# Why does the Weyl tensor not show up in the Einstein field equations?

In the Einstein field equations, the only tensor that shows up is the Ricci tensor and the metric tensor, together with the Ricci scalar. The Weyl tensor though is a tensor that is a part of the Riemann curvature tensor as well (the off-diagonal part). It represents tidal forces, which are non-local.

Why doesn"t the Weyl tensor show itself in the Einstein field equations? Is it because gravity is based on the equivalence principle, which is a first-order equivalence?

• Have you learned how the Einstein equations guarantee the local conservation of energy and momentum via the vanishing covariant divergence of the Einstein tensor? Commented Sep 2, 2023 at 5:35
• TLDR; the Weyl tensor has a vanishing contraction with the metric i.e., $g^{\mu\nu}W_{\mu\nu\rho\sigma}=0$ and tells us nothing useful (especially with regards to gravitational fields in a vacuum). Commented Sep 2, 2023 at 6:42
• @Ghoster Is that comparable with the conservation of charge and currents in electromagnetism, as expressed by a vanishing divergence of the charge density and the current? Commented Sep 2, 2023 at 7:24
• @josephh Isn't it in fact the defining tensor for true gravitational fields? Commented Sep 2, 2023 at 7:25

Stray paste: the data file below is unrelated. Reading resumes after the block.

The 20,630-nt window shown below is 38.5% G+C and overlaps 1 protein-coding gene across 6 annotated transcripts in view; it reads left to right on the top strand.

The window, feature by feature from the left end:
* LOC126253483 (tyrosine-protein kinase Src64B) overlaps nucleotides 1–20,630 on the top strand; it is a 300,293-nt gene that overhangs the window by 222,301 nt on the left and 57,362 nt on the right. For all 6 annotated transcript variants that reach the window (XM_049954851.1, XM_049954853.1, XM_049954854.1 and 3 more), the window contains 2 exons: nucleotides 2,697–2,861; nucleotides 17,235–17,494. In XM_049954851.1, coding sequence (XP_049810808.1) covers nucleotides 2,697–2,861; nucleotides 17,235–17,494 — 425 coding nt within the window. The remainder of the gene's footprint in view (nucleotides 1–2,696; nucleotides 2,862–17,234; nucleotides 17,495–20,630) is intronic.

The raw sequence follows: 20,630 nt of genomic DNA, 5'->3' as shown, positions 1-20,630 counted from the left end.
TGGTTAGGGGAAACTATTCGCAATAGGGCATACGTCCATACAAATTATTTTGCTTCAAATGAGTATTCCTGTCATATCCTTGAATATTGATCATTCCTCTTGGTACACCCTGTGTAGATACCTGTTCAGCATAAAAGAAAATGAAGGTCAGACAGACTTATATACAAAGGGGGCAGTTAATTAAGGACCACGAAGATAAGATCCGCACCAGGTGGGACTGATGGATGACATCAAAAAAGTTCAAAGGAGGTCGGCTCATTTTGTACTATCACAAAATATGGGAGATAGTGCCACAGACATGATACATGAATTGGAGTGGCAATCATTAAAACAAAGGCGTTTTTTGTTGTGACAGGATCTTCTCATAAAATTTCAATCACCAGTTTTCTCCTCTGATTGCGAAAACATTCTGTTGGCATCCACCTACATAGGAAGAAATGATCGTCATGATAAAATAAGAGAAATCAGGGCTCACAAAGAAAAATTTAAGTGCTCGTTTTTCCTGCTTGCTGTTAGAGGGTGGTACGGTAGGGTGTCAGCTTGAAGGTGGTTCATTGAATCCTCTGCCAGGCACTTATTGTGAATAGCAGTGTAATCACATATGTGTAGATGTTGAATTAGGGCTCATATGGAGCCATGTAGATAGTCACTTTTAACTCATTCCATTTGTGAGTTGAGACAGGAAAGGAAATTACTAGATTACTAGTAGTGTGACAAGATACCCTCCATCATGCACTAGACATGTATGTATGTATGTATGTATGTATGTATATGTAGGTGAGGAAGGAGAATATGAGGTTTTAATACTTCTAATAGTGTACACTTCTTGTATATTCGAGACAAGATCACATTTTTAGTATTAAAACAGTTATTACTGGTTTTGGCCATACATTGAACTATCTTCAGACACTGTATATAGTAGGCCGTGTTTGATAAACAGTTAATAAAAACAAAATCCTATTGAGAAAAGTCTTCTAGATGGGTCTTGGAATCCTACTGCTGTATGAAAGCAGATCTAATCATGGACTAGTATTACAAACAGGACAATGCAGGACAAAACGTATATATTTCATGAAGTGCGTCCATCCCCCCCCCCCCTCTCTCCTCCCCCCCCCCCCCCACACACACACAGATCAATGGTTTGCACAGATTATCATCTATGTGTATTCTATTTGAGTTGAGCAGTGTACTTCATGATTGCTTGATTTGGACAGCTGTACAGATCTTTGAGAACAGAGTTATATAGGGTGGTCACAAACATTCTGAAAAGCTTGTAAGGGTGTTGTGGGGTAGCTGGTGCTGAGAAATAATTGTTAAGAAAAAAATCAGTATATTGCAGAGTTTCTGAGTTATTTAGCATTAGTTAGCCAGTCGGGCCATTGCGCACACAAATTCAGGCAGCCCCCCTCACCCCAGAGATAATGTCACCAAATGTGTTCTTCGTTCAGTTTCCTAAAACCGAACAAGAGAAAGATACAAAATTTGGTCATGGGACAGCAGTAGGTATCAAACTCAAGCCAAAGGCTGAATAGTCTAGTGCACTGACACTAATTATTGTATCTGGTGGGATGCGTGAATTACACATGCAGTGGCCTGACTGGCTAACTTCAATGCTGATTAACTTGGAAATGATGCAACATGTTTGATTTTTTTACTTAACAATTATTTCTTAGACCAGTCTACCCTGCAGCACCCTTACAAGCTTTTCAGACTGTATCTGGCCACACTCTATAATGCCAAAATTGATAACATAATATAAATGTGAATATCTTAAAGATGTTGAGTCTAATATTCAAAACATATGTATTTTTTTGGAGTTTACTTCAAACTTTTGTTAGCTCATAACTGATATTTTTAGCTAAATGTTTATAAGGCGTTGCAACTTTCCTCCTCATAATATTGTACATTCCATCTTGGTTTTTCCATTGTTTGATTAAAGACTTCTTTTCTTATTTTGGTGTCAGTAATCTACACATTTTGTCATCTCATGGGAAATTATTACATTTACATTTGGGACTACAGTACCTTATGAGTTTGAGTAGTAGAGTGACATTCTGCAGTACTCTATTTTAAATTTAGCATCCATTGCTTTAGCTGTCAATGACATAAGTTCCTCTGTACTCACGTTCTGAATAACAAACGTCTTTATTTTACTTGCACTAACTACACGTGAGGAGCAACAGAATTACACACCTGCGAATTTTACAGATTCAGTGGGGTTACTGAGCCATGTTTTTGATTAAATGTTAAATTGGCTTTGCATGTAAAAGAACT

• @josephh looks like that could be an answer (or at least the start of one) Commented Sep 2, 2023 at 13:49

Why does the Weyl tensor not show up in the Einstein field equations?

I think that the “moral” reason for that is that the Weyl tensor represents locally free, propagating part of the curvature and is thus not pointwise determined by matter fields.

However, Weyl is not completely independent of matter. By combining differential Bianchi identity, $$∇_{[α}R_{βγ]δ} {} ^\epsilon = 0$$, with Einstein equations we can arrive at the following constraint on Weyl tensor: $$∇^δC_{αβγδ} = 8πG \left( ∇_{[β}T_{α]γ} −\frac 1 3 g_{γ[α}∇_{β]}T \right).$$ Moreover, the linearized version of this equation can be “repackaged” as a wave equation describing propagation of a massless spin-2 field, thus making clear that these are the propagating degrees of freedom.

The Einstein field equations relate the curvature of spacetime to the distribution of matter and energy. While the Weyl tensor is important for understanding gravitational waves and certain aspects of the gravitational field's geometry, it does not directly involve matter and energy distribution. Therefore, it does not appear explicitly in the Einstein field equations.

My incomplete'' answer is that this can be interpreted also by Newtonian analogy. The Poisson equation is the Newtonian analogue to the Einstein field equations.